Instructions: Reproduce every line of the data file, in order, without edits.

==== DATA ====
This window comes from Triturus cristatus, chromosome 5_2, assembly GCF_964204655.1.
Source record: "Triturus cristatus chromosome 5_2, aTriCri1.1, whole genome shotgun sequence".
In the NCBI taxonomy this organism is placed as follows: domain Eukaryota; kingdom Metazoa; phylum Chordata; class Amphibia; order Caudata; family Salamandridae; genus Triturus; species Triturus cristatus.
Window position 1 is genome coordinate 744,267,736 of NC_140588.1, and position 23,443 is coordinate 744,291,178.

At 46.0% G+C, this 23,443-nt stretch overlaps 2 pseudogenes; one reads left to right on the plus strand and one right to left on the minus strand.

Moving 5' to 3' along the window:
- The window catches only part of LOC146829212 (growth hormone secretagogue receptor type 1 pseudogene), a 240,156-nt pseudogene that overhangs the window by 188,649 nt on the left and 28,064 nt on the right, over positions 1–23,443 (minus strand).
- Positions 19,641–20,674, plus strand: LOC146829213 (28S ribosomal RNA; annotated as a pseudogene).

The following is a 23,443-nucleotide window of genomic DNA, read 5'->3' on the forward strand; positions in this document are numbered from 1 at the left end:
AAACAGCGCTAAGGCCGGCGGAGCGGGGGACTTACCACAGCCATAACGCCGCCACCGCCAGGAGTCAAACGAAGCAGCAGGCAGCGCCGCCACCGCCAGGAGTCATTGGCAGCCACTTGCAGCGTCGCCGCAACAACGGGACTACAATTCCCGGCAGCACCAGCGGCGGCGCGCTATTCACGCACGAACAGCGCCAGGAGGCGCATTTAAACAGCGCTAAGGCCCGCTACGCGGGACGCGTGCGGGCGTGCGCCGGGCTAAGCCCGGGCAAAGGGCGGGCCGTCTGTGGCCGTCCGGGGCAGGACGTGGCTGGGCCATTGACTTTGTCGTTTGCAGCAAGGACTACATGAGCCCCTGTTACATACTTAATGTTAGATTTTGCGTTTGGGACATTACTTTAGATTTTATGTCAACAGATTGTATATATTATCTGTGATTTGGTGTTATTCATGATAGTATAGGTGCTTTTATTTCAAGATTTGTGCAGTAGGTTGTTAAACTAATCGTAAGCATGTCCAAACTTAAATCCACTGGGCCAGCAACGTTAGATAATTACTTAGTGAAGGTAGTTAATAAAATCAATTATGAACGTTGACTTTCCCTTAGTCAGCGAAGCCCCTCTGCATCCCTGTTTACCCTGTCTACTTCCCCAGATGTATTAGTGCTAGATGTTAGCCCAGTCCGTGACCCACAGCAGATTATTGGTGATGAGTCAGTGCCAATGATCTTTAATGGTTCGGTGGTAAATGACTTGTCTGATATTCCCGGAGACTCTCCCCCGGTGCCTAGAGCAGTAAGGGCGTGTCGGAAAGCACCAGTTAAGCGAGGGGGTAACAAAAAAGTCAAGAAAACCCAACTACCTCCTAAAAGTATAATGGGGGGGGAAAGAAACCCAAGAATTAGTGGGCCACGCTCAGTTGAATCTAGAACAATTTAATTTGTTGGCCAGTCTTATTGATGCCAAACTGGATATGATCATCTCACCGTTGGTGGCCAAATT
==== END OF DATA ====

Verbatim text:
This window comes from Triturus cristatus, chromosome 5_2, assembly GCF_964204655.1.
Source record: "Triturus cristatus chromosome 5_2, aTriCri1.1, whole genome shotgun sequence".
In the NCBI taxonomy this organism is placed as follows: domain Eukaryota; kingdom Metazoa; phylum Chordata; class Amphibia; order Caudata; family Salamandridae; genus Triturus; species Triturus cristatus.
Window position 1 is genome coordinate 744,267,736 of NC_140588.1, and position 23,443 is coordinate 744,291,178.

At 46.0% G+C, this 23,443-nt stretch overlaps 2 pseudogenes; one reads left to right on the plus strand and one right to left on the minus strand.

Moving 5' to 3' along the window:
- The window catches only part of LOC146829212 (growth hormone secretagogue receptor type 1 pseudogene), a 240,156-nt pseudogene that overhangs the window by 188,649 nt on the left and 28,064 nt on the right, over positions 1–23,443 (minus strand).
- Positions 19,641–20,674, plus strand: LOC146829213 (28S ribosomal RNA; annotated as a pseudogene).

The following is a 23,443-nucleotide window of genomic DNA, read 5'->3' on the forward strand; positions in this document are numbered from 1 at the left end:
AAACAGCGCTAAGGCCGGCGGAGCGGGGGACTTACCACAGCCATAACGCCGCCACCGCCAGGAGTCAAACGAAGCAGCAGGCAGCGCCGCCACCGCCAGGAGTCATTGGCAGCCACTTGCAGCGTCGCCGCAACAACGGGACTACAATTCCCGGCAGCACCAGCGGCGGCGCGCTATTCACGCACGAACAGCGCCAGGAGGCGCATTTAAACAGCGCTAAGGCCCGCTACGCGGGACGCGTGCGGGCGTGCGCCGGGCTAAGCCCGGGCAAAGGGCGGGCCGTCTGTGGCCGTCCGGGGCAGGACGTGGCTGGGCCATTGACTTTGTCGTTTGCAGCAAGGACTACATGAGCCCCTGTTACATACTTAATGTTAGATTTTGCGTTTGGGACATTACTTTAGATTTTATGTCAACAGATTGTATATATTATCTGTGATTTGGTGTTATTCATGATAGTATAGGTGCTTTTATTTCAAGATTTGTGCAGTAGGTTGTTAAACTAATCGTAAGCATGTCCAAACTTAAATCCACTGGGCCAGCAACGTTAGATAATTACTTAGTGAAGGTAGTTAATAAAATCAATTATGAACGTTGACTTTCCCTTAGTCAGCGAAGCCCCTCTGCATCCCTGTTTACCCTGTCTACTTCCCCAGATGTATTAGTGCTAGATGTTAGCCCAGTCCGTGACCCACAGCAGATTATTGGTGATGAGTCAGTGCCAATGATCTTTAATGGTTCGGTGGTAAATGACTTGTCTGATATTCCCGGAGACTCTCCCCCGGTGCCTAGAGCAGTAAGGGCGTGTCGGAAAGCACCAGTTAAGCGAGGGGGTAACAAAAAAGTCAAGAAAACCCAACTACCTCCTAAAAGTATAATGGGGGGGGAAAGAAACCCAAGAATTAGTGGGCCACGCTCAGTTGAATCTAGAACAATTTAATTTGTTGGCCAGTCTTATTGATGCCAAACTGGATATGATCATCTCACCGTTGGTGGCCAAATT